Treat all candidates as a customer; even the unsuccessful ones
[iii] This could have the impact of reducing the number of candidates that may apply for future roles. Ensure that throughout the interview and afterwards, each interviewee is treated with respect. That includes letting all candidates – including the unsuccessful ones – know about your response post interview. 65% of job seekers say they do not often hear back from prospective employers when the response is negative. This means that you may miss these individuals reapplying if a more suitable role comes up again, as candidates suggest they are 3.5 times more likely to reapply to the same company, if they had received notice that a previous job application had been declined.
Advertise the perks of the job
Surveys taken of modern job applicants suggest that decisions on accepting a job depend largely on financial compensation, with salary having 61% importance. Other important factors include work/life balance, health benefits, growth opportunities and flexibility.
[v] With so much competition for job perks throughout the sector, be sure to advertise the opportunities within your own company to job candidates.
[vi]Don’t underestimate the effect of eye contact, facial expressions and body language in making an applicant feel at ease – and, more importantly – that the company would be a fun and enjoyable place to work. It also helps you to look confident and at ease yourself; good traits in an employer. Show that you are interested in the candidate, keeping eye contact while they are talking and avoiding slouching. Speak slowly; questions fired off rapidly can be overwhelming.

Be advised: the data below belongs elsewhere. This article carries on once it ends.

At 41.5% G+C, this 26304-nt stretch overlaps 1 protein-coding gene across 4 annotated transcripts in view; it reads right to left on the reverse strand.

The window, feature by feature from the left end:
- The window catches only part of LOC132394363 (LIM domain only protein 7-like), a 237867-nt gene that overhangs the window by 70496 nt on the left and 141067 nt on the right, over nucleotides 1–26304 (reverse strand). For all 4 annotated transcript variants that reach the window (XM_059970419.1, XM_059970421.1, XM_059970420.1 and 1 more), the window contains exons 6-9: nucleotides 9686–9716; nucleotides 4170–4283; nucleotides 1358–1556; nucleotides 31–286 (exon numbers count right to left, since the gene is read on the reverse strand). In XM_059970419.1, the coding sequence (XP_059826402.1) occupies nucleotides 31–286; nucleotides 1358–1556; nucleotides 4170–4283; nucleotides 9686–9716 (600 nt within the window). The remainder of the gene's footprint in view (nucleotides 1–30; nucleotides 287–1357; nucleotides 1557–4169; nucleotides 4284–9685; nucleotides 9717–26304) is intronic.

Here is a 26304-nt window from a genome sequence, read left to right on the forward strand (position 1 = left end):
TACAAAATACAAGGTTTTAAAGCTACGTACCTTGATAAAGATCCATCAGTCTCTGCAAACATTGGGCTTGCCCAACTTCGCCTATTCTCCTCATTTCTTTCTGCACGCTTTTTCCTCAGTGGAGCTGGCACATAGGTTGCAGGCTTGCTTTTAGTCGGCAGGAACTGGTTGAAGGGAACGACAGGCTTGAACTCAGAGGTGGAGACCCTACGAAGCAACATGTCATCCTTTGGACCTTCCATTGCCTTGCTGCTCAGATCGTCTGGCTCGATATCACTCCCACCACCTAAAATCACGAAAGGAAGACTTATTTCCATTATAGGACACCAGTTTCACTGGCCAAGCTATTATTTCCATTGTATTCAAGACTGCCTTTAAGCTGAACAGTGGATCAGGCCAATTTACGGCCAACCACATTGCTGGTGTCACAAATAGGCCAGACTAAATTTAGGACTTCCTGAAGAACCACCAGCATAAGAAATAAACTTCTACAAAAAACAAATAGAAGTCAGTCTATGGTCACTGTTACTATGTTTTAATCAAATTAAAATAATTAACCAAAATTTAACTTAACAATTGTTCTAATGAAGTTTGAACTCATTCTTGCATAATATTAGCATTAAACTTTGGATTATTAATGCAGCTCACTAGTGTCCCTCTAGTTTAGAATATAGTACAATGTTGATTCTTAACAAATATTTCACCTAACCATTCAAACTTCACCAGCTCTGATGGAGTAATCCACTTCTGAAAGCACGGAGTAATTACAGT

These techniques will help to keep all the best job applicants interested in your company, right through from the recruitment stage to the post interview decision making - allowing you the pick of the most suitable candidates for the role.
[i]Jobvite, 2016. Jobseekers Nation Study, 8.
[ii]Adam Bryant. 2013. In Head-Hunting, Big Data May Not Be Such a Big Deal - The New York Times. [ONLINE] Available at: http://www.nytimes.com/2013/06/20/business/in-head-hunting-big-data-may-not-be-such-a-big-deal.html. [Accessed 04 August 2017].
[iii]Candidate Experience Study. 2016. Candidate Experience Study. [ONLINE] Available at: https://workplacetrends.com/candidate-experience-study/. [Accessed 04 August 2017].
[iv]Candidate Experience Study. 2016. Candidate Experience Study. [ONLINE] Available at: https://workplacetrends.com/candidate-experience-study/. [Accessed 04 August 2017].
[v]Jobvite, 2015. Jobseeker Nation Study, 8.
[vi]Psychology Today. 2011. Is Nonverbal Communication a Numbers Game? | Psychology Today. [ONLINE] Available at: https://www.psychologytoday.com/blog/beyond-words/201109/is-nonverbal-communication-numbers-game. [Accessed 05 August 2017].
[vii]Psychology Today. 2015. What Puts People at Ease? | Psychology Today. [ONLINE] Available at: https://www.psychologytoday.com/blog/your-wise-brain/201511/what-puts-people-ease. [Accessed 05 August 2017].